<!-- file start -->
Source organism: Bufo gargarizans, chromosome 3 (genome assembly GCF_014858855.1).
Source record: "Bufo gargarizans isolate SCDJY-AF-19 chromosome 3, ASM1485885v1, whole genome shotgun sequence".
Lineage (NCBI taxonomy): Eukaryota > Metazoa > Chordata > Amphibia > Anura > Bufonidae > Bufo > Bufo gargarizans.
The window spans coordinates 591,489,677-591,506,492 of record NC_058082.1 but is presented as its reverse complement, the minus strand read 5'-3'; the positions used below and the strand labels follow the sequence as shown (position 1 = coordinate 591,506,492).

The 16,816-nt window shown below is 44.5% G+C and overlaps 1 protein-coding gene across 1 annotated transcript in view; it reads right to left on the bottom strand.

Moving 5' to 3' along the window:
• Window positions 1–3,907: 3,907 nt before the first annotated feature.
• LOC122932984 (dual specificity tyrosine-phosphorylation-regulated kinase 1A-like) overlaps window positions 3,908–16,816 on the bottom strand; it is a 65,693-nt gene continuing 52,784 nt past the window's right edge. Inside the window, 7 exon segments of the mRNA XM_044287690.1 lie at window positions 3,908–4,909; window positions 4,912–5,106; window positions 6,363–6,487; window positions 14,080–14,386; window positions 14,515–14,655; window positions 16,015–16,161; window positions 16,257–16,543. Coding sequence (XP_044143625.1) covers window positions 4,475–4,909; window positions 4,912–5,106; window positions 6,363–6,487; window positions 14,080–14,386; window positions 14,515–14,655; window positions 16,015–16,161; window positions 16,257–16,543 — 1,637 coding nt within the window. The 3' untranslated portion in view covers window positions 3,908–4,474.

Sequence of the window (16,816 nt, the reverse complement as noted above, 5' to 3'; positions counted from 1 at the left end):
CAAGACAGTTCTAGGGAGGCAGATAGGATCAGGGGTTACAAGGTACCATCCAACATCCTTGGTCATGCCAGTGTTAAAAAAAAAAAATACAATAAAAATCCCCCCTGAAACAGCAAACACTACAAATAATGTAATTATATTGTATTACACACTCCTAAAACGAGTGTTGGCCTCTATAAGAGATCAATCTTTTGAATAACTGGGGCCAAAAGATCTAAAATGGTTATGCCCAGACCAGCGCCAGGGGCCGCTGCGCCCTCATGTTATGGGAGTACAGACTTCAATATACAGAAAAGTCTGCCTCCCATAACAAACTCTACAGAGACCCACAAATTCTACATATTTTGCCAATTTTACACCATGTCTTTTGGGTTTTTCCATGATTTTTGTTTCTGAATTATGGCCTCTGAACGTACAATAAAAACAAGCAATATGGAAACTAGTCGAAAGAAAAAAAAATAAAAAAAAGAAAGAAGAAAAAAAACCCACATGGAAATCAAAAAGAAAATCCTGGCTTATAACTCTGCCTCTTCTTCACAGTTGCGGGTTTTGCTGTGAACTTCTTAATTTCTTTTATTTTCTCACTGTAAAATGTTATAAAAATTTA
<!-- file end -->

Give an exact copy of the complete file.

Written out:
Source organism: Bufo gargarizans, chromosome 3 (genome assembly GCF_014858855.1).
Source record: "Bufo gargarizans isolate SCDJY-AF-19 chromosome 3, ASM1485885v1, whole genome shotgun sequence".
Lineage (NCBI taxonomy): Eukaryota > Metazoa > Chordata > Amphibia > Anura > Bufonidae > Bufo > Bufo gargarizans.
The window spans coordinates 591,489,677-591,506,492 of record NC_058082.1 but is presented as its reverse complement, the minus strand read 5'-3'; the positions used below and the strand labels follow the sequence as shown (position 1 = coordinate 591,506,492).

The 16,816-nt window shown below is 44.5% G+C and overlaps 1 protein-coding gene across 1 annotated transcript in view; it reads right to left on the bottom strand.

Moving 5' to 3' along the window:
• Window positions 1–3,907: 3,907 nt before the first annotated feature.
• LOC122932984 (dual specificity tyrosine-phosphorylation-regulated kinase 1A-like) overlaps window positions 3,908–16,816 on the bottom strand; it is a 65,693-nt gene continuing 52,784 nt past the window's right edge. Inside the window, 7 exon segments of the mRNA XM_044287690.1 lie at window positions 3,908–4,909; window positions 4,912–5,106; window positions 6,363–6,487; window positions 14,080–14,386; window positions 14,515–14,655; window positions 16,015–16,161; window positions 16,257–16,543. Coding sequence (XP_044143625.1) covers window positions 4,475–4,909; window positions 4,912–5,106; window positions 6,363–6,487; window positions 14,080–14,386; window positions 14,515–14,655; window positions 16,015–16,161; window positions 16,257–16,543 — 1,637 coding nt within the window. The 3' untranslated portion in view covers window positions 3,908–4,474.

Sequence of the window (16,816 nt, the reverse complement as noted above, 5' to 3'; positions counted from 1 at the left end):
CAAGACAGTTCTAGGGAGGCAGATAGGATCAGGGGTTACAAGGTACCATCCAACATCCTTGGTCATGCCAGTGTTAAAAAAAAAAAATACAATAAAAATCCCCCCTGAAACAGCAAACACTACAAATAATGTAATTATATTGTATTACACACTCCTAAAACGAGTGTTGGCCTCTATAAGAGATCAATCTTTTGAATAACTGGGGCCAAAAGATCTAAAATGGTTATGCCCAGACCAGCGCCAGGGGCCGCTGCGCCCTCATGTTATGGGAGTACAGACTTCAATATACAGAAAAGTCTGCCTCCCATAACAAACTCTACAGAGACCCACAAATTCTACATATTTTGCCAATTTTACACCATGTCTTTTGGGTTTTTCCATGATTTTTGTTTCTGAATTATGGCCTCTGAACGTACAATAAAAACAAGCAATATGGAAACTAGTCGAAAGAAAAAAAAATAAAAAAAAGAAAGAAGAAAAAAAACCCACATGGAAATCAAAAAGAAAATCCTGGCTTATAACTCTGCCTCTTCTTCACAGTTGCGGGTTTTGCTGTGAACTTCTTAATTTCTTTTATTTTCTCACTGTAAAATGTTATAAAAATTTA